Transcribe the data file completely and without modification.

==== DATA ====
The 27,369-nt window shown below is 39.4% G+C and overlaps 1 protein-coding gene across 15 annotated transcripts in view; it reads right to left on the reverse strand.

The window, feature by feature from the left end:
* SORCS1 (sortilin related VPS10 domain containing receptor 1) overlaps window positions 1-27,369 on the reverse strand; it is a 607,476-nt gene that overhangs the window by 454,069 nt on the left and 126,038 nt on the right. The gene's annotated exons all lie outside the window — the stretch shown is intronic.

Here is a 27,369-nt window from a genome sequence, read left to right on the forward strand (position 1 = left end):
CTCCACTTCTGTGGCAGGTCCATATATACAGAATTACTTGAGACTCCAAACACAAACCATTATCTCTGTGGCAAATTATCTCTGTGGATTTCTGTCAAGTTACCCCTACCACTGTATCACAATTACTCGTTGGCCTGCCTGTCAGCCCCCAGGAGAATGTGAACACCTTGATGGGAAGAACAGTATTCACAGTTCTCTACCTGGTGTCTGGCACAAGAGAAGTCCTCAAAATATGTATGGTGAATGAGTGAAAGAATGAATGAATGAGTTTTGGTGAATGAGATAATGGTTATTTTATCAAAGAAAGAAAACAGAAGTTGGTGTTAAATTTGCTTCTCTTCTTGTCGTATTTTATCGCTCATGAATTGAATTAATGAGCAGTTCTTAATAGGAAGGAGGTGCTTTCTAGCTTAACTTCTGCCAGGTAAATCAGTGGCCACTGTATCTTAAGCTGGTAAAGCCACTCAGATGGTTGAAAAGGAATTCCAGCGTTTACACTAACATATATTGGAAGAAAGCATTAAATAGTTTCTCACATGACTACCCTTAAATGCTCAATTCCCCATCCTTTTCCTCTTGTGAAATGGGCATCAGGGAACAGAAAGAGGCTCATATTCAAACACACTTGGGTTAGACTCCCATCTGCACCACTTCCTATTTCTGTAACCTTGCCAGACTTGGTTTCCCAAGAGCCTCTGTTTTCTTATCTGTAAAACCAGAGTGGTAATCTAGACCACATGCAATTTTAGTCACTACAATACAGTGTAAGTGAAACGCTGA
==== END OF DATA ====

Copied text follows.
The 27,369-nt window shown below is 39.4% G+C and overlaps 1 protein-coding gene across 15 annotated transcripts in view; it reads right to left on the reverse strand.

The window, feature by feature from the left end:
* SORCS1 (sortilin related VPS10 domain containing receptor 1) overlaps window positions 1-27,369 on the reverse strand; it is a 607,476-nt gene that overhangs the window by 454,069 nt on the left and 126,038 nt on the right. The gene's annotated exons all lie outside the window — the stretch shown is intronic.

Here is a 27,369-nt window from a genome sequence, read left to right on the forward strand (position 1 = left end):
CTCCACTTCTGTGGCAGGTCCATATATACAGAATTACTTGAGACTCCAAACACAAACCATTATCTCTGTGGCAAATTATCTCTGTGGATTTCTGTCAAGTTACCCCTACCACTGTATCACAATTACTCGTTGGCCTGCCTGTCAGCCCCCAGGAGAATGTGAACACCTTGATGGGAAGAACAGTATTCACAGTTCTCTACCTGGTGTCTGGCACAAGAGAAGTCCTCAAAATATGTATGGTGAATGAGTGAAAGAATGAATGAATGAGTTTTGGTGAATGAGATAATGGTTATTTTATCAAAGAAAGAAAACAGAAGTTGGTGTTAAATTTGCTTCTCTTCTTGTCGTATTTTATCGCTCATGAATTGAATTAATGAGCAGTTCTTAATAGGAAGGAGGTGCTTTCTAGCTTAACTTCTGCCAGGTAAATCAGTGGCCACTGTATCTTAAGCTGGTAAAGCCACTCAGATGGTTGAAAAGGAATTCCAGCGTTTACACTAACATATATTGGAAGAAAGCATTAAATAGTTTCTCACATGACTACCCTTAAATGCTCAATTCCCCATCCTTTTCCTCTTGTGAAATGGGCATCAGGGAACAGAAAGAGGCTCATATTCAAACACACTTGGGTTAGACTCCCATCTGCACCACTTCCTATTTCTGTAACCTTGCCAGACTTGGTTTCCCAAGAGCCTCTGTTTTCTTATCTGTAAAACCAGAGTGGTAATCTAGACCACATGCAATTTTAGTCACTACAATACAGTGTAAGTGAAACGCTGA